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A Modern Science Dilemma: Is It Ethical to Edit the Genes of Unborn Babies?


by Skye Sherman - December 2, 2018


Photo Credit: by Skye Sherman
Photo Credit: by Skye Sherman

As science progresses and research takes us further and further into an uncharted future, ethics and morality will continue to be a hot topic as they relate to scientific advancement. Just because we can do something, does it always mean that we should? As scientists figure out more and more advanced procedures, every now and then a controversial practice arises that forces the scientific community and the world at large to step back and take a look at the implications and potential consequences of pushing our research as far as we can possibly take it as a human race.

Recent headlines seem as if they are coming out of a dystopian world of the future, the kind of unrealistic place we’d watch in a sci-fi film, not a real world scenario. However, believe it or not, we are here and these are real headlines. What are the ethical implications of creating gene edited babies? Is this technology appropriate and helpful or is it leading us quickly to the precipice of the downfall of the human race?

Join us as we take a close look at the recent news out of China and consider what it means if one researcher’s purported experiment proves to be true. If scientists are able to edit the genes of babies to make them immune to diseases, what does that say about the future of illness, science, disease, and medicines? How will such an ability change the face of health care and prescriptions as we know it? After all, if we can alter a person’s genetic code to create immunity to disease, what is the use of the medical field or medicines? There would be no need for prescription drugs if we can alter a person’s health from the level of their genetic makeup.

Ready to learn about one scientist’s claims regarding his successful research on gene editing and what it means for the world? Keep reading.

The controversial gene editing situation

Unsurprisingly, the ability to conduct genetic alterations is proving to be quite the controversial topic, even in today’s postmodern society. The editorial board of the Los Angeles Times phrases it this way:

“It has long been a scientific dream: to inoculate people against terrible diseases before they’re born. Now a team of doctors based in China has dangled that possibility in front of us by claiming it has edited the DNA of two human embryos during in vitro fertilization. The goal of the project was to protect the two (who are now twin baby girls) from HIV, the virus that causes AIDS.

If this was intended to be a gift to the world, though, it came in ugly wrapping. The principal investigator didn’t bother with such scientific protocols as peer review and publishing in a respected journal. Instead, he made claims about his results informally to a colleague at a conference, granted an interview to the Associated Press, and posted a video on YouTube. He offered no evidence or independent corroboration that his experiment succeeded. And if indeed it did take place as described, it unquestionably crossed all sorts of ethical and safety lines.”

The news broke when Chinese researcher He Jiankui presented at a conference on gene editing in Hong Kong. During his presentation, he laid forth his claim that he had successfully created the world’s first gene-edited babies using CRISPR technology. CRISPR is a tool that enables scientists to control the genes of an organism by eradicating anything undesirable and possibly adding what is appealing. As of yet, there is no independent research available to corroborate He’s claims. However, he did issue a statement after departing the conference early and said that he would cooperate fully with the inquiries into his work and would make his raw data available for review by third parties.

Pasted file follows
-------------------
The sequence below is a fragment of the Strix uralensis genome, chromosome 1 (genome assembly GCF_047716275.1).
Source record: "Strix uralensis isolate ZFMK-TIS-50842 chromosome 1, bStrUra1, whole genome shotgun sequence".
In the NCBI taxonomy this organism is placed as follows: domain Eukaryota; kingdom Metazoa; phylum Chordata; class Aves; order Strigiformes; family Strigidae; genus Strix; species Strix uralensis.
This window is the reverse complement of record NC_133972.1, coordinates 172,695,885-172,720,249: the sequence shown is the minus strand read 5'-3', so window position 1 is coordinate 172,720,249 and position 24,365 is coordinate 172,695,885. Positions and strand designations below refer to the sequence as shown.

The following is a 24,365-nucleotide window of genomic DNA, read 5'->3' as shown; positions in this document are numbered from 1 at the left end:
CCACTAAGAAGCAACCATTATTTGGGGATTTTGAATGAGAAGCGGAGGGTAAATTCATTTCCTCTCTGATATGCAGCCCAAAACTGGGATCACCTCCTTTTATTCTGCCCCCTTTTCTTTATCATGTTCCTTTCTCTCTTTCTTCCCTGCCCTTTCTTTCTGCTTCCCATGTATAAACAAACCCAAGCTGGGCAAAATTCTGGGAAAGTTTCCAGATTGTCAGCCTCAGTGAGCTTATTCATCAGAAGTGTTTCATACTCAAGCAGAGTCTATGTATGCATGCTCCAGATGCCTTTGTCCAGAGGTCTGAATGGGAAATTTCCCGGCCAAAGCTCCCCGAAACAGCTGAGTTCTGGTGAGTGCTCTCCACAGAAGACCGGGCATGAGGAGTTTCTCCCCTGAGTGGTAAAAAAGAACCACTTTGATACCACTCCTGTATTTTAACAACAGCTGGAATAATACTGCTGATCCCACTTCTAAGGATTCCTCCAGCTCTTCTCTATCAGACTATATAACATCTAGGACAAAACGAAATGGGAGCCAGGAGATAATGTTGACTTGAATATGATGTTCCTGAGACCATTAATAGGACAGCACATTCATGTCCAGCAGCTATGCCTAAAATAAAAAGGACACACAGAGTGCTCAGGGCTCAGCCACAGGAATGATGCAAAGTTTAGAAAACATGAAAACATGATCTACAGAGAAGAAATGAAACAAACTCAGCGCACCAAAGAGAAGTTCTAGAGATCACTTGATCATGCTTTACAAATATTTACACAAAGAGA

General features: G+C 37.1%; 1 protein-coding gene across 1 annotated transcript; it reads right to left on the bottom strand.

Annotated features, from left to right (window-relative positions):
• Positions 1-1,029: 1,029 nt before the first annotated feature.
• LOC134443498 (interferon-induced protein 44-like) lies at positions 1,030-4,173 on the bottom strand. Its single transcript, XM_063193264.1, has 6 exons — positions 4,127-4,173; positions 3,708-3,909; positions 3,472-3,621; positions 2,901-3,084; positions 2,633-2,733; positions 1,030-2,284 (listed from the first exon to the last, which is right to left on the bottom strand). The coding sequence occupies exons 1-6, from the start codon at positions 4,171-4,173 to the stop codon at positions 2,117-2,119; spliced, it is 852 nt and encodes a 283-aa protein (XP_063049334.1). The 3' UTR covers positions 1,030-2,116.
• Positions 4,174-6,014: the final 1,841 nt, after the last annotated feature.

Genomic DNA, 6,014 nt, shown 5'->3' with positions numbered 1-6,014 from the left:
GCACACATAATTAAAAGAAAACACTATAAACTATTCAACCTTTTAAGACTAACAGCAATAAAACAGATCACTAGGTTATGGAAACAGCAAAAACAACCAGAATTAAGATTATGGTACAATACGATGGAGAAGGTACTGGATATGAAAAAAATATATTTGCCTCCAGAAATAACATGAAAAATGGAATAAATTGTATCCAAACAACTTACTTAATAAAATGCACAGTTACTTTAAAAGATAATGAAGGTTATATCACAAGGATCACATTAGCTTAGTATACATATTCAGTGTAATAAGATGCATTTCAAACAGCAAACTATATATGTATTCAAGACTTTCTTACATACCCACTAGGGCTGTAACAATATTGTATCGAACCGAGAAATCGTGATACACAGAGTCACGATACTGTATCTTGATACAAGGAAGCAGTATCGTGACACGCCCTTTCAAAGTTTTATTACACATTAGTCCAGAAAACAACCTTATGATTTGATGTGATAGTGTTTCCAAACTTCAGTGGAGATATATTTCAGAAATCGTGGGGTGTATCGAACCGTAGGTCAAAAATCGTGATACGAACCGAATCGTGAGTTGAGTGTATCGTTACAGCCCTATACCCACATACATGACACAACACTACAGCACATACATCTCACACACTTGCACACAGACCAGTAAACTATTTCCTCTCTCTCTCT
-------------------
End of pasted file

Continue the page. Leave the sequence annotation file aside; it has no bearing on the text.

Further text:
The reaction to He’s actions, both in China and across the world, was dramatic and immediate. And it should be: permanently changing DNA and affecting the human genetic structure that will be inherited by future generations of the human race is no flippant task. Genetic experiments on human embryos is not illegal in China -- at least not yet -- but the Chinese government nonetheless opened an investigation into the ethics of He’s project. (Currently, gene editing is forbidden by the Food and Drug Administration in the United States, even for medical purposes, if the gene editing process would carry on to affect further generations.)

In addition, the hospital in He’s documents is claiming that neither the research nor the birth of the twins took place there, as He has claimed. And a large group of scientists in China came together to condemn He’s experiments, purporting that he is not an accurate or appropriate representation of the scientific research community in China. Xu Nanping, the Chinese Vice Minister of Science and Technology, called He’s unbridled and irresponsible research methods “shocking and unacceptable.” The news prompted media outlet Vox to ask, “Is the CRISPR baby controversy the start of a terrifying new chapter in gene editing?”

So, even though He has undertaken some seriously questionable scientific research with CRISPR, most of the scientific community is not on board with him or the way he decided to carry out his unpermitted experiments. Rewriting the code of life in an effort to correct dysfunction or prevent diseases seems noble but it’s essential that such a sensitive effort is undertaken properly.

What are the ethical implications of editing the genetic structure of humans?

Of course, gene editing had already been taking place even before He’s recent news-making activities. But so far, it has been reserved only for non-viable embryos that have a next to impossible chance of being born healthy or without some sort of horrible illness or debilitating condition. Still, even that research is extremely controversial. People are unclear on whether such testing is ethical and moral.

The concerns that stem from experiments like these are extremely complex, and it’s likely that we’re only beginning to understand just how far reaching the implications may be. For example, if scientists find a way to extend a person’s life expectancy, who will this technology be made available to? Likely only the rich who can afford it, at least when the technology is first released. Who will be allowed to benefit from gene editing? What kind of side effects will it have that we have no way to predict yet?